Daniel Powell said...

Thanks, Sharon, for posting this. Content wins, and readers deserve choice. Convenient choice wasn't always on the table in the pre-digital era.

Alan Spade said...

@Nirmala: I have still a paperback book on Barnes & Noble virtual shelf. I have chosen to remove my other books from global distribution, because I have found that Ingram (Createspace's partner in Expanded Distribution) is competing Amazon as a seller of new books on the Amazon website, discounting the paperback books.

So, as I don't have any control of Ingram's sales, and these don't improve my Amazon's ranking, I judged it safer to withdraw my paperback books from Createspace expanded distribution.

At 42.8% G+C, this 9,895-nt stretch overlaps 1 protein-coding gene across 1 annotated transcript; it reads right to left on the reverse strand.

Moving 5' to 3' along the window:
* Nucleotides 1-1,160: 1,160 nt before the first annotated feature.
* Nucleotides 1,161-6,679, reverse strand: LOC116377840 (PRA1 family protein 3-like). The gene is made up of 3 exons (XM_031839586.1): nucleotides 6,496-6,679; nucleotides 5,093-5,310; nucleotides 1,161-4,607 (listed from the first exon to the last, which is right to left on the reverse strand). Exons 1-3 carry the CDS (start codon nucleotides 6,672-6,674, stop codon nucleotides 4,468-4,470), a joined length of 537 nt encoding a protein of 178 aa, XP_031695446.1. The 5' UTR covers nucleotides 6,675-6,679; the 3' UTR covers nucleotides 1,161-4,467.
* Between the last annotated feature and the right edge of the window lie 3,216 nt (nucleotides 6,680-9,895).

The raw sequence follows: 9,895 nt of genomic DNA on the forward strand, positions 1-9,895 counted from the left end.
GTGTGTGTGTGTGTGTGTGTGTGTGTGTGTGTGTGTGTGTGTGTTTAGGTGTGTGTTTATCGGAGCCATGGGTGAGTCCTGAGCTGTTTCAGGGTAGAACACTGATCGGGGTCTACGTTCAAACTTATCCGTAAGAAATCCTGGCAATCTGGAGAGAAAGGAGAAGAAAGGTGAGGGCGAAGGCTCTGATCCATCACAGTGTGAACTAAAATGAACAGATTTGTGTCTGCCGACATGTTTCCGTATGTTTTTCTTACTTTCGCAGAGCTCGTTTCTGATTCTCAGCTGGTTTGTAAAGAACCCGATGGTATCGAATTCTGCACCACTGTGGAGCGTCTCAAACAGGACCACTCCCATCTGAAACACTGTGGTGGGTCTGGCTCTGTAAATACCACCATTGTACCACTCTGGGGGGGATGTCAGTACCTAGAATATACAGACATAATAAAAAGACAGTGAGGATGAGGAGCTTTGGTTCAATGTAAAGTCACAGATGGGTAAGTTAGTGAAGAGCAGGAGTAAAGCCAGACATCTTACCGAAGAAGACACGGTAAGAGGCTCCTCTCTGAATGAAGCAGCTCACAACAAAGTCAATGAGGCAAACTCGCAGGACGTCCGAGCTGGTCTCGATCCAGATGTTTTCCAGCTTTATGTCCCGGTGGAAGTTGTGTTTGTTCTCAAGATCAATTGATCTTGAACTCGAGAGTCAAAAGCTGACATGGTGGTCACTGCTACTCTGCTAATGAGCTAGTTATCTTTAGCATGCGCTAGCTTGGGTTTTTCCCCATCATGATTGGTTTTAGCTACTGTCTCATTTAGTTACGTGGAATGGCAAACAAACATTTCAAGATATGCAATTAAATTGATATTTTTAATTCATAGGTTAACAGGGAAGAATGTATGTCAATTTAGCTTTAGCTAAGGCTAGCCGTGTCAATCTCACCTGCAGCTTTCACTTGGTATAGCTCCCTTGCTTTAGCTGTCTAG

Barry Eisler said...

For anyone asking, Joe and I didn't mention Patterson's writing skilz or methods because none of that is relevant. He could be the world's biggest hack, or he could be Tolstoy... either way, what would any of it have to do with the quality of his arguments?

JM, you might be right about what Patterson means when he praises publishers for "examining internal hierarchies." Whatever the jargon might mean, if such an examination -- not even an implementation! -- is what he thinks is praiseworthy, I'd submit to you again that despite his attempts to claim otherwise, legacy publishing has accomplished nothing worthwhile in response to pressure from Amazon. If there were any such accomplishments, Patterson would mention them. That he has to reach for "examined internal hierarchies' instead is wonderfully telling.